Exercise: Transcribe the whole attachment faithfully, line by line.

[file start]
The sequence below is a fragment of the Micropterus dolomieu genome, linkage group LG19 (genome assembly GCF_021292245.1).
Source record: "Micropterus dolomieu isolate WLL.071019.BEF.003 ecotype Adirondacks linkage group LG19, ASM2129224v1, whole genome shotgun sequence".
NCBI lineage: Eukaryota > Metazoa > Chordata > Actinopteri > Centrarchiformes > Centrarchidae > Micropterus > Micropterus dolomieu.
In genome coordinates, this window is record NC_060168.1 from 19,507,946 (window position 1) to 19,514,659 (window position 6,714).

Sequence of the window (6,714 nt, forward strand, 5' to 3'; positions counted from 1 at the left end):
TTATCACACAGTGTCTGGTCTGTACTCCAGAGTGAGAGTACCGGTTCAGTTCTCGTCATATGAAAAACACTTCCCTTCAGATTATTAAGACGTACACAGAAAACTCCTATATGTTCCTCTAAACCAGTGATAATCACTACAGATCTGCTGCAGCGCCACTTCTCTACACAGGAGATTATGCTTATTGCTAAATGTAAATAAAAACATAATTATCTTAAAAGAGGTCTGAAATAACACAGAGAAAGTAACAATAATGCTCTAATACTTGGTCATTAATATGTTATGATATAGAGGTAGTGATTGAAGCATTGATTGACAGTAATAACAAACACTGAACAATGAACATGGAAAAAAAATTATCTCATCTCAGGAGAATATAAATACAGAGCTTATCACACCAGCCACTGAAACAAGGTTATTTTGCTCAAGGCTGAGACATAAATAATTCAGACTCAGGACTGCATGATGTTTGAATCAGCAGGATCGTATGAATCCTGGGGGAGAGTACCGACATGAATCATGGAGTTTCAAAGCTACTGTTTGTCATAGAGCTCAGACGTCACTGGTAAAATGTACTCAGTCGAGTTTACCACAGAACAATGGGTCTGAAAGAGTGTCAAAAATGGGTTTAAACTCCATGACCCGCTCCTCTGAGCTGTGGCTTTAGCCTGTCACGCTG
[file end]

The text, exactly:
The sequence below is a fragment of the Micropterus dolomieu genome, linkage group LG19 (genome assembly GCF_021292245.1).
Source record: "Micropterus dolomieu isolate WLL.071019.BEF.003 ecotype Adirondacks linkage group LG19, ASM2129224v1, whole genome shotgun sequence".
NCBI lineage: Eukaryota > Metazoa > Chordata > Actinopteri > Centrarchiformes > Centrarchidae > Micropterus > Micropterus dolomieu.
In genome coordinates, this window is record NC_060168.1 from 19,507,946 (window position 1) to 19,514,659 (window position 6,714).

Sequence of the window (6,714 nt, forward strand, 5' to 3'; positions counted from 1 at the left end):
TTATCACACAGTGTCTGGTCTGTACTCCAGAGTGAGAGTACCGGTTCAGTTCTCGTCATATGAAAAACACTTCCCTTCAGATTATTAAGACGTACACAGAAAACTCCTATATGTTCCTCTAAACCAGTGATAATCACTACAGATCTGCTGCAGCGCCACTTCTCTACACAGGAGATTATGCTTATTGCTAAATGTAAATAAAAACATAATTATCTTAAAAGAGGTCTGAAATAACACAGAGAAAGTAACAATAATGCTCTAATACTTGGTCATTAATATGTTATGATATAGAGGTAGTGATTGAAGCATTGATTGACAGTAATAACAAACACTGAACAATGAACATGGAAAAAAAATTATCTCATCTCAGGAGAATATAAATACAGAGCTTATCACACCAGCCACTGAAACAAGGTTATTTTGCTCAAGGCTGAGACATAAATAATTCAGACTCAGGACTGCATGATGTTTGAATCAGCAGGATCGTATGAATCCTGGGGGAGAGTACCGACATGAATCATGGAGTTTCAAAGCTACTGTTTGTCATAGAGCTCAGACGTCACTGGTAAAATGTACTCAGTCGAGTTTACCACAGAACAATGGGTCTGAAAGAGTGTCAAAAATGGGTTTAAACTCCATGACCCGCTCCTCTGAGCTGTGGCTTTAGCCTGTCACGCTG